Movement patterns of juvenile whale sharks tagged at an aggregation site in the Red Sea

Michael L. Berumen, Camrin D. Braun, Jesse Cochran, Gregory B. Skomal, Simon R. Thorrold

Research output: Contribution to journalArticlepeer-review

48 Scopus citations


Conservation efforts aimed at the whale shark, Rhincodon typus, remain limited by a lack of basic information on most aspects of its ecology, including global population structure, population sizes and movement patterns. Here we report on the movements of 47 Red Sea whale sharks fitted with three types of satellite transmitting tags from 2009-2011. Most of these sharks were tagged at a single aggregation site near Al-Lith, on the central coast of the Saudi Arabian Red Sea. Individuals encountered at this site were all juveniles based on size estimates ranging from 2.5-7 m total length with a sex ratio of approximately 1:1. All other known aggregation sites for juvenile whale sharks are dominated by males. Results from tagging efforts showed that most individuals remained in the southern Red Sea and that some sharks returned to the same location in subsequent years. Diving data were recorded by 37 tags, revealing frequent deep dives to at least 500 m and as deep as 1360 m. The unique temperature-depth profiles of the Red Sea confirmed that several whale sharks moved out of the Red Sea while tagged. The wide-ranging horizontal movements of these individuals highlight the need for multinational, cooperative efforts to conserve R. typus populations in the Red Sea and Indian Ocean. © 2014 Berumen et al.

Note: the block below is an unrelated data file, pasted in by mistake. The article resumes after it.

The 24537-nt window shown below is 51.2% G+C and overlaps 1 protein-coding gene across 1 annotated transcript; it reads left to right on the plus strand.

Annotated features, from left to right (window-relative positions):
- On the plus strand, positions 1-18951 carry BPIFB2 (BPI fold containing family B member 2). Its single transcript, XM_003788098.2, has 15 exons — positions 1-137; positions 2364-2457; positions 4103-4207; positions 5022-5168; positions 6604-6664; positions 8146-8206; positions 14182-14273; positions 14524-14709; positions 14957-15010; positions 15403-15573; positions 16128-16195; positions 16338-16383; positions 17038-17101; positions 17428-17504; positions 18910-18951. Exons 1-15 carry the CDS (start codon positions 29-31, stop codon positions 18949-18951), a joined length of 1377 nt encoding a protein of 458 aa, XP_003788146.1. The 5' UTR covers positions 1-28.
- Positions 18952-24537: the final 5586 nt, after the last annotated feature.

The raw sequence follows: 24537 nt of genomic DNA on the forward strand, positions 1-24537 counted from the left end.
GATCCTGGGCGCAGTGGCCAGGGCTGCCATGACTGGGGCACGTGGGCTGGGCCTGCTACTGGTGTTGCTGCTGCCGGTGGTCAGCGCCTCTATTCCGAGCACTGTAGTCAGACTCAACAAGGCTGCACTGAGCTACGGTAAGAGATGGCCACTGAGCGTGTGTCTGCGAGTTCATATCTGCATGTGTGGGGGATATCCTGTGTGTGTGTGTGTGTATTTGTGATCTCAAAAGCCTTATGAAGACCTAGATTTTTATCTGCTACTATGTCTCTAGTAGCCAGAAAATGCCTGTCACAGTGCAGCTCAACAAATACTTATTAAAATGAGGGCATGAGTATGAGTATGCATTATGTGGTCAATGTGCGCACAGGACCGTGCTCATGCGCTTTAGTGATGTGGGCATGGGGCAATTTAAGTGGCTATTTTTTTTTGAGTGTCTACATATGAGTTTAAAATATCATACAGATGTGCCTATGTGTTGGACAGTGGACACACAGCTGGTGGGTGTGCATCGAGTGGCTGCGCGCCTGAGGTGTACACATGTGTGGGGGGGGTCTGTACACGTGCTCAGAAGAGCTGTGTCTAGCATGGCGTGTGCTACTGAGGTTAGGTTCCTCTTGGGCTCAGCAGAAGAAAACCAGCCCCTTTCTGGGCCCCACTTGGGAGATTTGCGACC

Original languageEnglish (US)
Pages (from-to)e103536
JournalPLoS ONE
Issue number7
StatePublished - Jul 30 2014

ASJC Scopus subject areas

  • General Agricultural and Biological Sciences
  • General Biochemistry, Genetics and Molecular Biology
  • General Medicine


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